the caller.

       For example, MyExpirePolicy::TIEHASH might create an
       object that contains a regular Perl hash (which it will to
       store the cached values) and some extra information about
       the arguments and how old the data is and things like
       that.  Let us call this object `C'.

       When Memoize needs to check to see if an entry is in the
       cache already, it will invoke "C->EXISTS(key)".  "key" is
       the normalized function argument.  MyExpirePolicy::EXISTS
       should return 0 if the key is not in the cache, or if it
       has expired, and 1 if an unexpired value is in the cache.
       It should not return "undef", because there is a bug in
       some versions of Perl that will cause a spurious FETCH if
       the EXISTS method returns "undef".

       If your EXISTS function returns true, Memoize will try to
       fetch the cached value by invoking "C->FETCH(key)".  MyEx-
       pirePolicy::FETCH should return the cached value.  Other-
       wise, Memoize will call the memoized function to compute
       the appropriate value, and will store it into the cache by
       calling "C->STORE(key, value)".

       Here is a very brief example of a policy module that
       expires each cache item after ten seconds.

               package Memoize::TenSecondExpire;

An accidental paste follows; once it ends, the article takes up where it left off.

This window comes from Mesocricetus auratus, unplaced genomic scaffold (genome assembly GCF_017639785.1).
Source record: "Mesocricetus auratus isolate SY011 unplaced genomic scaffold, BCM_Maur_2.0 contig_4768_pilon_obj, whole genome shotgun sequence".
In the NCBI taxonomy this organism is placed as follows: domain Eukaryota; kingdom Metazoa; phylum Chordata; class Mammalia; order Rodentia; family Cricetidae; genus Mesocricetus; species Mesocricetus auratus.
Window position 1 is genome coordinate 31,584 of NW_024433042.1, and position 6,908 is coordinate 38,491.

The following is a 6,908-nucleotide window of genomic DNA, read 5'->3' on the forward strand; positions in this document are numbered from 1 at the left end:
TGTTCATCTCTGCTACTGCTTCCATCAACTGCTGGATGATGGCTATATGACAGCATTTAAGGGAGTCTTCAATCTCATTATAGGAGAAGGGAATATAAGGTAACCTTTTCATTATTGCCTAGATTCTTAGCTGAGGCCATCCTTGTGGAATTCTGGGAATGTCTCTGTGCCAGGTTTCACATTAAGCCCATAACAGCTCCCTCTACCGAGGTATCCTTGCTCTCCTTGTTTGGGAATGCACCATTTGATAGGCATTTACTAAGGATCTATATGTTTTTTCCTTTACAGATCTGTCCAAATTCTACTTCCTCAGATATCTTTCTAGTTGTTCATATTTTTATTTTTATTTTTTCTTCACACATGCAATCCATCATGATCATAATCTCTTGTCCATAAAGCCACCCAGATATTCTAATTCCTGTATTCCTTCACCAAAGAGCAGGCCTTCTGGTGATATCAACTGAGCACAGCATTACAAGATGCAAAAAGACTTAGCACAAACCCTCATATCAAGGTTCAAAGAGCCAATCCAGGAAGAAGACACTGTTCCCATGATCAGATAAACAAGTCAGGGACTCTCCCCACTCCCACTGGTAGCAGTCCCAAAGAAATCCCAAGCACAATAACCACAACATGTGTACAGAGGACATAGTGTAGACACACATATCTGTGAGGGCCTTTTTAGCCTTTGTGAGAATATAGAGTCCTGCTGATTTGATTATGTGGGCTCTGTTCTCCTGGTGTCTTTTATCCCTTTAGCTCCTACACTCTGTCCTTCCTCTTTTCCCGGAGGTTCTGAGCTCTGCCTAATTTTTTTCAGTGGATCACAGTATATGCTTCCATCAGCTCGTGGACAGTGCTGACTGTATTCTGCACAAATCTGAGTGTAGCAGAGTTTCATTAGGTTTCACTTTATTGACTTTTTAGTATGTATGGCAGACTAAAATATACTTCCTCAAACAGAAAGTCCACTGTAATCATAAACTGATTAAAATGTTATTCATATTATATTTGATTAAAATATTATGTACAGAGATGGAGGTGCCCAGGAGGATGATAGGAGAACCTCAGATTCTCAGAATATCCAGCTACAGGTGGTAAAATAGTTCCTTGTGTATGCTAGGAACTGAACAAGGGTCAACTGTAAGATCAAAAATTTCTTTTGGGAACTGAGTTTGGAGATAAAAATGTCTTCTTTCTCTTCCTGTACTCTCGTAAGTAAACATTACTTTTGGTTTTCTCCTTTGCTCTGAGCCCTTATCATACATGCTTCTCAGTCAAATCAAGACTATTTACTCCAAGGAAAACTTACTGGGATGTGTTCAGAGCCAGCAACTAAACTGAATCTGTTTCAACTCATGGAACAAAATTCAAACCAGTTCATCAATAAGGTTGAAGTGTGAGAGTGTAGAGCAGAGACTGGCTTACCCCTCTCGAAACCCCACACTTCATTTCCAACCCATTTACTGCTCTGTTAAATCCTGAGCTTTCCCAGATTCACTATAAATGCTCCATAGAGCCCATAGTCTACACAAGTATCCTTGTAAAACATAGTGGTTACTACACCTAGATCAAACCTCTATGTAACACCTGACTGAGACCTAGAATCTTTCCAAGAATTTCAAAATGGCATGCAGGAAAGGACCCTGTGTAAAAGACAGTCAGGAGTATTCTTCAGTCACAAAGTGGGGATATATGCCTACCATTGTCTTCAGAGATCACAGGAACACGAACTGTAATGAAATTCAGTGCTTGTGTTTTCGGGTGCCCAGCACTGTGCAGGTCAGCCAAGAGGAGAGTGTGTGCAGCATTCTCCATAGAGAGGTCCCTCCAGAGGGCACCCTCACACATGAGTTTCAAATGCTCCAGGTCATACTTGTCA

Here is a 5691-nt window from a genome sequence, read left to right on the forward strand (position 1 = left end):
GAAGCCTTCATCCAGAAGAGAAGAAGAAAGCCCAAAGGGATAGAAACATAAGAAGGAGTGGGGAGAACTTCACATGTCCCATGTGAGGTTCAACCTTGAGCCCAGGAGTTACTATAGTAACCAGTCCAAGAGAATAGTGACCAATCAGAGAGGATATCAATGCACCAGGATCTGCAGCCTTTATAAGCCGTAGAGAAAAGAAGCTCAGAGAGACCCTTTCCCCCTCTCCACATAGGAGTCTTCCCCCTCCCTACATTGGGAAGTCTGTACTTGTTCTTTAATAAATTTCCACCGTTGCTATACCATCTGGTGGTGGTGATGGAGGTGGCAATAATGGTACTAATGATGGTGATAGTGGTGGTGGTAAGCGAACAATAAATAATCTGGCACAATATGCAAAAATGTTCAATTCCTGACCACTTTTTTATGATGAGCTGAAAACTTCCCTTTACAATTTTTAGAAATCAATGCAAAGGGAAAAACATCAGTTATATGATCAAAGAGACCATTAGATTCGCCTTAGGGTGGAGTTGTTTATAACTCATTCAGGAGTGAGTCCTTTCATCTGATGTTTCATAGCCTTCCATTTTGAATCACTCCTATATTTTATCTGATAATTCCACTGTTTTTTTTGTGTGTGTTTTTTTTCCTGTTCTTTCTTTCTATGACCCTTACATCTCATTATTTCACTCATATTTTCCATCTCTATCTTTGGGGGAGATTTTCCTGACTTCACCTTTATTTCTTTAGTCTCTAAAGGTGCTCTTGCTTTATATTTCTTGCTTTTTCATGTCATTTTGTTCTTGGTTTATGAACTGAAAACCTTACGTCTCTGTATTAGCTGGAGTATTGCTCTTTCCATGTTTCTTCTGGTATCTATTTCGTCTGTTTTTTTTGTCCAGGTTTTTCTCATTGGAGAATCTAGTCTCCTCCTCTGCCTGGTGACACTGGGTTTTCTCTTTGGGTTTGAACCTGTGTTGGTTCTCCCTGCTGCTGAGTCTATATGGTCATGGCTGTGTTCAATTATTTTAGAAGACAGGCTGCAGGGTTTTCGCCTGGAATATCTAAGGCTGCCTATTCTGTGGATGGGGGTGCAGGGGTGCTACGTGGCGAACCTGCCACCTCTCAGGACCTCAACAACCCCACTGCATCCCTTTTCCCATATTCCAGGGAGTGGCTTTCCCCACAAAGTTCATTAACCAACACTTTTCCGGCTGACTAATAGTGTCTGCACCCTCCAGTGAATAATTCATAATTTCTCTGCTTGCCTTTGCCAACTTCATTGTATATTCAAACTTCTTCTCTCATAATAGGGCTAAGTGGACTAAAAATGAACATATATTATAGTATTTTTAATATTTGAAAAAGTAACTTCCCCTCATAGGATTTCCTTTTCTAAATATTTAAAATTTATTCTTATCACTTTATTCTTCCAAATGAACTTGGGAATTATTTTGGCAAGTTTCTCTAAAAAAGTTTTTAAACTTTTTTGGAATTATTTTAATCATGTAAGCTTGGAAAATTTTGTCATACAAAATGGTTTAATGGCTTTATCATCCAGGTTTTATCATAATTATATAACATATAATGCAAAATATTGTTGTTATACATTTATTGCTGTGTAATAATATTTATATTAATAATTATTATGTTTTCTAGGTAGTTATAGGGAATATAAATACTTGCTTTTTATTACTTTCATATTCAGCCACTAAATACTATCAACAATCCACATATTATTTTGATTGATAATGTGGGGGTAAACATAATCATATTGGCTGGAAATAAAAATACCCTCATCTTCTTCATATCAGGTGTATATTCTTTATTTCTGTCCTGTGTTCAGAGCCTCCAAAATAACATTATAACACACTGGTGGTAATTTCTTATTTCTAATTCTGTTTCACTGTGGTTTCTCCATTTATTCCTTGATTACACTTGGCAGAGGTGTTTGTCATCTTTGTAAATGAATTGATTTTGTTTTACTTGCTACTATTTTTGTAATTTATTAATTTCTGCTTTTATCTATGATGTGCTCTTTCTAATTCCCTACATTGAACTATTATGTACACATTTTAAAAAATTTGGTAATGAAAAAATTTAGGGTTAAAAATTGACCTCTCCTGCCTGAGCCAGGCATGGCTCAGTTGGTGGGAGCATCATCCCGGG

sub TIEHASH {
                 my ($package, %args) = @_;
                 my $cache = $args{HASH} || {};
                 bless $cache => $package;

               sub EXISTS {
                 my ($cache, $key) = @_;
                 if (exists $cache->{$key} &&
                     $cache->{$key}{EXPIRE_TIME} > time) {
                   return 1
                 } else {
                   return 0;  # Do NOT return `undef' here.

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Memoize::Expire(3Perl Programmers Reference GuMemoize::Expire(3p)

               sub FETCH {
                 my ($cache, $key) = @_;
                 return $cache->{$key}{VALUE};

               sub STORE {
                 my ($cache, $key, $newvalue) = @_;
                 $cache->{$key}{VALUE} = $newvalue;
                 $cache->{$key}{EXPIRE_TIME} = time + 10;

       To use this expiration policy, the user would say

               use Memoize;
               tie my %cache10sec => 'Memoize::TenSecondExpire';
               memoize 'function', SCALAR_CACHE => [HASH => \%cache10sec];